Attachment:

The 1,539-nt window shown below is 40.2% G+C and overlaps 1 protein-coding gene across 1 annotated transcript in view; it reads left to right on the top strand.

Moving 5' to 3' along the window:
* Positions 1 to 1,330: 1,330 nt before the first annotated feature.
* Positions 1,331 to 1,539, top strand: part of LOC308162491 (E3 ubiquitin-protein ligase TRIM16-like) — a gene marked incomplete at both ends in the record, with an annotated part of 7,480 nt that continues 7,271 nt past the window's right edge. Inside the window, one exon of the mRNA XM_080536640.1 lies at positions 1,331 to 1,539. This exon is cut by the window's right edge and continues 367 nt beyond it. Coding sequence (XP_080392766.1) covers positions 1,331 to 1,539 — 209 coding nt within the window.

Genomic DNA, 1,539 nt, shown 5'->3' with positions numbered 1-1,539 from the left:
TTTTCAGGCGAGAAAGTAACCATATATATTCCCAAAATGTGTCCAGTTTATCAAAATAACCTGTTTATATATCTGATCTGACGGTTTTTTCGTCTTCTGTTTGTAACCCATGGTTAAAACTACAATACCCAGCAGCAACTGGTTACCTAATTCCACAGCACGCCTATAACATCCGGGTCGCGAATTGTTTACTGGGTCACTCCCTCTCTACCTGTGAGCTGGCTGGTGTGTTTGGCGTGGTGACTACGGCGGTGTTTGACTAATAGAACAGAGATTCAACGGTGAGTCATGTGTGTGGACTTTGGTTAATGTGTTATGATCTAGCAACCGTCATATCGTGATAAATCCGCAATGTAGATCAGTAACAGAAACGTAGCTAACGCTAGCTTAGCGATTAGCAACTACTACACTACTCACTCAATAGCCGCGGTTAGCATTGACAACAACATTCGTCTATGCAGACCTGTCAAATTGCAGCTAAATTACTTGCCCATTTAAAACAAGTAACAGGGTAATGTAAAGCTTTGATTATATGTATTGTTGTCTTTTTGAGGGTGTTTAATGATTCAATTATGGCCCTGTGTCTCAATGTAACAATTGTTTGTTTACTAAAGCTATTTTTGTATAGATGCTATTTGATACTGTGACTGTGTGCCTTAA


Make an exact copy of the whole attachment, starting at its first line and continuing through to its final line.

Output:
The 1,539-nt window shown below is 40.2% G+C and overlaps 1 protein-coding gene across 1 annotated transcript in view; it reads left to right on the top strand.

Moving 5' to 3' along the window:
* Positions 1 to 1,330: 1,330 nt before the first annotated feature.
* Positions 1,331 to 1,539, top strand: part of LOC308162491 (E3 ubiquitin-protein ligase TRIM16-like) — a gene marked incomplete at both ends in the record, with an annotated part of 7,480 nt that continues 7,271 nt past the window's right edge. Inside the window, one exon of the mRNA XM_080536640.1 lies at positions 1,331 to 1,539. This exon is cut by the window's right edge and continues 367 nt beyond it. Coding sequence (XP_080392766.1) covers positions 1,331 to 1,539 — 209 coding nt within the window.

Genomic DNA, 1,539 nt, shown 5'->3' with positions numbered 1-1,539 from the left:
TTTTCAGGCGAGAAAGTAACCATATATATTCCCAAAATGTGTCCAGTTTATCAAAATAACCTGTTTATATATCTGATCTGACGGTTTTTTCGTCTTCTGTTTGTAACCCATGGTTAAAACTACAATACCCAGCAGCAACTGGTTACCTAATTCCACAGCACGCCTATAACATCCGGGTCGCGAATTGTTTACTGGGTCACTCCCTCTCTACCTGTGAGCTGGCTGGTGTGTTTGGCGTGGTGACTACGGCGGTGTTTGACTAATAGAACAGAGATTCAACGGTGAGTCATGTGTGTGGACTTTGGTTAATGTGTTATGATCTAGCAACCGTCATATCGTGATAAATCCGCAATGTAGATCAGTAACAGAAACGTAGCTAACGCTAGCTTAGCGATTAGCAACTACTACACTACTCACTCAATAGCCGCGGTTAGCATTGACAACAACATTCGTCTATGCAGACCTGTCAAATTGCAGCTAAATTACTTGCCCATTTAAAACAAGTAACAGGGTAATGTAAAGCTTTGATTATATGTATTGTTGTCTTTTTGAGGGTGTTTAATGATTCAATTATGGCCCTGTGTCTCAATGTAACAATTGTTTGTTTACTAAAGCTATTTTTGTATAGATGCTATTTGATACTGTGACTGTGTGCCTTAA